By Victor Luckerson
December 4, 2015

A potent fungus is killing off banana plants and could eventually wipe out much of the fruit around the world, according to a new study. Research published in PLOS Pathogens reveals that a disease strain called Tropical Race 4 has affected banana crops in southeast Asia for decades and in recent years has expanded to the Middle East. Eventually the disease is expected to hit Latin America, where the majority of the world’s bananas are grown.

This isn’t the first time a type of banana has faced being killed off. TR4 is a mutation of an earlier pathogen called Panama Disease, which effectively wiped out a sweeter banana type called Gros Michel in the mid-20th century. The bananas currently under threat, known as Cavendish, eventually replaced the Gros Michel as the dominant version of the fruit. But because the Cavendish are largely clones of each other, they’re extremely susceptible to TR4, with little variation among them that would allow some to defend themselves.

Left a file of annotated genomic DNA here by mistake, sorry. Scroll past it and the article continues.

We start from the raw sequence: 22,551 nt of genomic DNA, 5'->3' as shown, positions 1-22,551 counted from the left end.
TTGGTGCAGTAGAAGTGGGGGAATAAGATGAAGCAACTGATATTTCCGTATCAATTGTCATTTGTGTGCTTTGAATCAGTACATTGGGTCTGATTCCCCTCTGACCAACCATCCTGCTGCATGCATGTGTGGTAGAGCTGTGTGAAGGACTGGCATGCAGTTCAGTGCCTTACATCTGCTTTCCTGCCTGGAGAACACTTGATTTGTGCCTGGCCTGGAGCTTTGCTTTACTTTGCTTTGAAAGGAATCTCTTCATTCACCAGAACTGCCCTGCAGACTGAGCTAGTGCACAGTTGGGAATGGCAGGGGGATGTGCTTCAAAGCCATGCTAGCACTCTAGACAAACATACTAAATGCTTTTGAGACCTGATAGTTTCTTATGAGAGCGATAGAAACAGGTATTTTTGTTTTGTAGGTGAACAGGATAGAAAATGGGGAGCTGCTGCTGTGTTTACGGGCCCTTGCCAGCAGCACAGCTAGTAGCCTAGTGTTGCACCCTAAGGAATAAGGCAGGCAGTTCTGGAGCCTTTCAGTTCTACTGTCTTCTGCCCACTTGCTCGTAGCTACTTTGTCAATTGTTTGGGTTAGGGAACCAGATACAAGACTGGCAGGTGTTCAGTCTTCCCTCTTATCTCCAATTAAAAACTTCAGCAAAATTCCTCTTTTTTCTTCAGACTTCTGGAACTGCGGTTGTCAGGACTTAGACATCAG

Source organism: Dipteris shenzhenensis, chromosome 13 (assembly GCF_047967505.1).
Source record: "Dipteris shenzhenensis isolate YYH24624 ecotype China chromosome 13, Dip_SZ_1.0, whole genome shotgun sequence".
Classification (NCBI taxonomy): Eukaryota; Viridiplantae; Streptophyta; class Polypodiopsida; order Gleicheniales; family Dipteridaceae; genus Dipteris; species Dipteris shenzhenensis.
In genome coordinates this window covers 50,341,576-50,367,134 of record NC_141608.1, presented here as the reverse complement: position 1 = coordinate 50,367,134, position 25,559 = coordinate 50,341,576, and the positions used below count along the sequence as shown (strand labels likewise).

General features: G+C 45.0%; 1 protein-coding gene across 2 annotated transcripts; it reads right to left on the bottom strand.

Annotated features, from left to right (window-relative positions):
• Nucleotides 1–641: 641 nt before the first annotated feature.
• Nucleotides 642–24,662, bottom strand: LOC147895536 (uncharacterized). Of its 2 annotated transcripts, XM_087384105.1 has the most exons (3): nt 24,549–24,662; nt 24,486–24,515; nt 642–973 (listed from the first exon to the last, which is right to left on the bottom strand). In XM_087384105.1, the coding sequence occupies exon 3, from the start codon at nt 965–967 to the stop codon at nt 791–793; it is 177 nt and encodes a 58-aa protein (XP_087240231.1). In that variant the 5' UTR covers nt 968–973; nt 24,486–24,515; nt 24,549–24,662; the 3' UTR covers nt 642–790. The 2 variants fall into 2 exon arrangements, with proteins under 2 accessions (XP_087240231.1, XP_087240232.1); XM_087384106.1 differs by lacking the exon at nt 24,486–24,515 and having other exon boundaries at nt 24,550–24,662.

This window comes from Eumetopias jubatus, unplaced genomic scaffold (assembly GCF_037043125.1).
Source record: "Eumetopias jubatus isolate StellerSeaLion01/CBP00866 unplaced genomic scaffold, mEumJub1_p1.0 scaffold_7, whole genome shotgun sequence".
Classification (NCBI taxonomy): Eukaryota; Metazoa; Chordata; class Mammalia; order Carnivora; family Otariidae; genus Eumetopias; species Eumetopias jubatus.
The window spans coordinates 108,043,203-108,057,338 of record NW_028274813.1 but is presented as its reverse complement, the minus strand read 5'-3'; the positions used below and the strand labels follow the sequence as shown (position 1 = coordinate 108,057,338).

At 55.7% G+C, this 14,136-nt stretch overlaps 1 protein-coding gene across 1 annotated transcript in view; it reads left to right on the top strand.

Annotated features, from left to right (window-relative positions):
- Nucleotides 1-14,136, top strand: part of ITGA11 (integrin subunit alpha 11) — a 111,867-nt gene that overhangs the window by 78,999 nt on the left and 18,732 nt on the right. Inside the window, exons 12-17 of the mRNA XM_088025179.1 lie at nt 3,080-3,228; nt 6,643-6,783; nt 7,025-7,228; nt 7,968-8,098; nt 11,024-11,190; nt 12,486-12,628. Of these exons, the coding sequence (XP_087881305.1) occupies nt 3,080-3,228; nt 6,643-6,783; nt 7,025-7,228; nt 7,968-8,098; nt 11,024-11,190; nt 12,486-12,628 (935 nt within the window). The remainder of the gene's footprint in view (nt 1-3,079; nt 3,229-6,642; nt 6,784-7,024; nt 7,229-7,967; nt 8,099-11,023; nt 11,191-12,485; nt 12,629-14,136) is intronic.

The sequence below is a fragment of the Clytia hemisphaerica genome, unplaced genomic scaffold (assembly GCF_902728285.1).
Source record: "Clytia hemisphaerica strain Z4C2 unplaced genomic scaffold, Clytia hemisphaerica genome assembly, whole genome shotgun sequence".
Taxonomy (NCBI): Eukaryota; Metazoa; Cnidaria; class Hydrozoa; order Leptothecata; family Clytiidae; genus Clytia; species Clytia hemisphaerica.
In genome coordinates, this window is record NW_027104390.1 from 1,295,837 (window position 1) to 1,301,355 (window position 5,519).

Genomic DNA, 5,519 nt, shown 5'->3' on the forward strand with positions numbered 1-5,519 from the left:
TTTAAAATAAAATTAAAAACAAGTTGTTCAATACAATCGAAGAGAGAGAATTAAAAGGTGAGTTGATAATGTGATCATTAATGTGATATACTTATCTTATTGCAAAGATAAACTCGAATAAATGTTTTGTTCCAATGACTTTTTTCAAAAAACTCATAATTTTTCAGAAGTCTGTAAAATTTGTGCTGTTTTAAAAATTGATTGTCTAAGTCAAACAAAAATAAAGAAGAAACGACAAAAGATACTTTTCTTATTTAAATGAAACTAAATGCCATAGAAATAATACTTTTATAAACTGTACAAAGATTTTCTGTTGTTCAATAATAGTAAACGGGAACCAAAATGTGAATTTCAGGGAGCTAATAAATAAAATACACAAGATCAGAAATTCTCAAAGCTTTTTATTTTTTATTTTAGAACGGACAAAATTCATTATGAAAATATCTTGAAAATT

The researchers recommend a host of “drastic strategy changes” to ensure bananas survive into the future, including better containment of infected bananas, improved treatment of contaminated soil and a more concerted global effort to cultivate new banana types.

[Washington Post]

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